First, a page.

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Inside-out diversity of rocky planets



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Exoplanets orbiting distant stars have revealed to us that no one could have predicted Earth. Many stars host planets which appear to be made of rock and iron like Earth, but sit at several times its mass—we have no visible analogues nearby to show us what these massive rocky planets look like, and how differ from our own. Further, measurements of stellar photospheres show a certain variability in their rock-forming element abundances, which implies a similar spread in the rocky building blocks of planets. Consequences of a planetary mass variability and compositional variability comprise the contents of this thesis. Because the surfaces of exoplanets are not directly detectable with present technology—their nature cannot be told by astronomy alone—questions about rocky planet diversity require a theoretical approach. Drawing on the wealth of geoscientific knowledge originally developed to understand Earth, I construct physical models of other possible worlds to see how ours fits in. The first consequence of variability I model is topography. Topography sets the size of the largest ocean that planets could contain below their highest point—the capacity of the continental bathtub. I calculate the bare-minimum, dynamic topography due directly to mantle convection, by finding scaling laws of dynamic topography with convective parameters. For increasingly massive planets, topography almost disappears. Smaller ocean basins might suggest flooded worlds, all else equal. Yet large portions of a planet's water can be buried in their mantles, predictable insofar as known mantle minerals have characteristic maximum water contents. Thus for a second consequence of variability, I leverage stellar abundances to constrain the mineral phase equilibria of exoplanet mantles. I assess whether various exoplanets would plausibly sequester water in their mantles, providing a key initial condition for planetary evolution. In another chapter, I then link these surface and interior reservoirs explicitly, employing a coupled 2D mantle convection and melting model to estimate rates of volcanic outgassing on the early Earth, before modern plate tectonics—early Earth provides an elucidative case study to ground our understanding of planet diversity. These estimates focus on the possible range of mantle oxygen fugacities, a measure of how oxidising the mantle is. I show how most scenarios produce significantly lower outgassing rates in the Archean, compared to what classical thermal history models would suggest. The last consequence of variability then turns to oxygen fugacity itself. I invoke a subtle but powerful phenomenon from the petrological modelling toolbox, and predict the minimum amount by which mantle oxygen fugacity should vary across rocky exoplanets, constrained again by host star element abundances and inferred mantle mineralogy. By the end of the thesis it should become clear that there is no good prototype for a ``terrestrial planet''. Nevertheless, through the late union of exoplanet astronomers and Earth scientists, we start to appreciate how understanding planets holistically is an obligate and confrontable challenge.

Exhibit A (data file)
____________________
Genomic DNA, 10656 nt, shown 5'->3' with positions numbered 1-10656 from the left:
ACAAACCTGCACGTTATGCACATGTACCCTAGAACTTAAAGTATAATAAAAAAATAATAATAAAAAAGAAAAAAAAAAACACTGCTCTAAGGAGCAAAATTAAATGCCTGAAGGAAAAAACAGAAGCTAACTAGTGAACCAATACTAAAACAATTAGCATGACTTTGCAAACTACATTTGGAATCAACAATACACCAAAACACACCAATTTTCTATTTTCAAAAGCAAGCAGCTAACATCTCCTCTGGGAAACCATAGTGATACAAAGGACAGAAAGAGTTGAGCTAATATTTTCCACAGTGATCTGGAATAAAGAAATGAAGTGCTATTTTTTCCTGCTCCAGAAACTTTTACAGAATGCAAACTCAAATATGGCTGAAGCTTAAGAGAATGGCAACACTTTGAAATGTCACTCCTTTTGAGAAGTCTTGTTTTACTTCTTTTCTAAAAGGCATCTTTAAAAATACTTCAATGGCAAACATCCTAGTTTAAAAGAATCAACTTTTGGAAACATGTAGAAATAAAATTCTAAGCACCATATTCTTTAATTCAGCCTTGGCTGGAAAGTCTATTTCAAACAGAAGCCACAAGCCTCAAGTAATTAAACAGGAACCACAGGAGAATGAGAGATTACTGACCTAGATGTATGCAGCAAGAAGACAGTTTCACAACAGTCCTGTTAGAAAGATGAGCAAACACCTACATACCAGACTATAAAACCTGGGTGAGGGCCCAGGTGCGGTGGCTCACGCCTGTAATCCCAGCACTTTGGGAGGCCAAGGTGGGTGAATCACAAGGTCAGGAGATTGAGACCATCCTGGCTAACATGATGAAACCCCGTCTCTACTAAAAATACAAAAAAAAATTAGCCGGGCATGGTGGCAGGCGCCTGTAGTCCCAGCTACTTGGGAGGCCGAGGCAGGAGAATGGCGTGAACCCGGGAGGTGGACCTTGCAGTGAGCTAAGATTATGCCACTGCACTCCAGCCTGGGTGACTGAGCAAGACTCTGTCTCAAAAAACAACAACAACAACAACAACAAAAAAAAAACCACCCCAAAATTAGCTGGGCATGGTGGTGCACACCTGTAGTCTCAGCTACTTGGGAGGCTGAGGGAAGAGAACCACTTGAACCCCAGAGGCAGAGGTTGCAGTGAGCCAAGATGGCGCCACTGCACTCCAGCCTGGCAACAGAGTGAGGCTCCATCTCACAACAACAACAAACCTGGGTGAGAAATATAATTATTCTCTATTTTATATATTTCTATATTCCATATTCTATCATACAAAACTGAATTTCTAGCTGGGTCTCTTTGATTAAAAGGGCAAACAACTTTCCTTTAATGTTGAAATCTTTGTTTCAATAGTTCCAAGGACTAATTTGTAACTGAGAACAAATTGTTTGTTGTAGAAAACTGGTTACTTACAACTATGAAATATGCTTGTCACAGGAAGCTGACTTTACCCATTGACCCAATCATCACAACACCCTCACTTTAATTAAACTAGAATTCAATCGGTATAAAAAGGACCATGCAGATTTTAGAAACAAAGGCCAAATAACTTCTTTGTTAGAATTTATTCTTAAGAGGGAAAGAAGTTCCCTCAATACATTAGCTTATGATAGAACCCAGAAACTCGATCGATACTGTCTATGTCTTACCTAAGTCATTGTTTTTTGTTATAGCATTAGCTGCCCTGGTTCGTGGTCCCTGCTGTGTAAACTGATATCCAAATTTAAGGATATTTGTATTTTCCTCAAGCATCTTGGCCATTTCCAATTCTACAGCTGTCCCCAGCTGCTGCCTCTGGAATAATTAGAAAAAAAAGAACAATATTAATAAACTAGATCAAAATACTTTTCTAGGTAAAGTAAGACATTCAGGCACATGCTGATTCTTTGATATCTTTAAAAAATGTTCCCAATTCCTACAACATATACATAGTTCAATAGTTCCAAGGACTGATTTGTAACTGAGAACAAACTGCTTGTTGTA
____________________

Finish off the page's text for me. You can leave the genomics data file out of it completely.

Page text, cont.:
Shorttle, Oliver
Rudge, John


exoplanets, geodynamics, mantle geochemistry, terrestrial planets


Doctor of Philosophy (PhD)

Awarding Institution

University of Cambridge
Harding Distinguished Postgraduate Scholarship, Natural Sciences and Engineering Research Council of Canada
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